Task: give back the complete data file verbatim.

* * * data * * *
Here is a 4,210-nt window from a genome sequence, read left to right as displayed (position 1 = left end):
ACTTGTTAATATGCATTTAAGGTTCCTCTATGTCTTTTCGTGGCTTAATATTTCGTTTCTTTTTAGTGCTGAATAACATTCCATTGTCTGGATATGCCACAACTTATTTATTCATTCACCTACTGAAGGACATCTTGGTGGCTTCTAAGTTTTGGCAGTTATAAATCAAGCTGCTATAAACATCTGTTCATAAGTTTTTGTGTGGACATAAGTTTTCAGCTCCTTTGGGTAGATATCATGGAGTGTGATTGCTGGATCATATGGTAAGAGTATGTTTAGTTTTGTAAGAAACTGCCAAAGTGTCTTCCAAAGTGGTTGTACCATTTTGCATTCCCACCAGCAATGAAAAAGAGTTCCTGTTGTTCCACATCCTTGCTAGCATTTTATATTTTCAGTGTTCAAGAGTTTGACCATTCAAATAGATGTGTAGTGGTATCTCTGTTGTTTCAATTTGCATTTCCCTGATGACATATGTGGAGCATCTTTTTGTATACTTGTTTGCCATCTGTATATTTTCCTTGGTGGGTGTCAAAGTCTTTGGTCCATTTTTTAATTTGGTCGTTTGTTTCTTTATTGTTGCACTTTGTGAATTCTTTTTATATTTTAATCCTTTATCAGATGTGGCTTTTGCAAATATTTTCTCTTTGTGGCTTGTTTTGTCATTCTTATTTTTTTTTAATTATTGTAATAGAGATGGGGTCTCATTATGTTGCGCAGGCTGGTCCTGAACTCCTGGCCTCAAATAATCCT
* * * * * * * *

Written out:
Here is a 4,210-nt window from a genome sequence, read left to right as displayed (position 1 = left end):
ACTTGTTAATATGCATTTAAGGTTCCTCTATGTCTTTTCGTGGCTTAATATTTCGTTTCTTTTTAGTGCTGAATAACATTCCATTGTCTGGATATGCCACAACTTATTTATTCATTCACCTACTGAAGGACATCTTGGTGGCTTCTAAGTTTTGGCAGTTATAAATCAAGCTGCTATAAACATCTGTTCATAAGTTTTTGTGTGGACATAAGTTTTCAGCTCCTTTGGGTAGATATCATGGAGTGTGATTGCTGGATCATATGGTAAGAGTATGTTTAGTTTTGTAAGAAACTGCCAAAGTGTCTTCCAAAGTGGTTGTACCATTTTGCATTCCCACCAGCAATGAAAAAGAGTTCCTGTTGTTCCACATCCTTGCTAGCATTTTATATTTTCAGTGTTCAAGAGTTTGACCATTCAAATAGATGTGTAGTGGTATCTCTGTTGTTTCAATTTGCATTTCCCTGATGACATATGTGGAGCATCTTTTTGTATACTTGTTTGCCATCTGTATATTTTCCTTGGTGGGTGTCAAAGTCTTTGGTCCATTTTTTAATTTGGTCGTTTGTTTCTTTATTGTTGCACTTTGTGAATTCTTTTTATATTTTAATCCTTTATCAGATGTGGCTTTTGCAAATATTTTCTCTTTGTGGCTTGTTTTGTCATTCTTATTTTTTTTTAATTATTGTAATAGAGATGGGGTCTCATTATGTTGCGCAGGCTGGTCCTGAACTCCTGGCCTCAAATAATCCT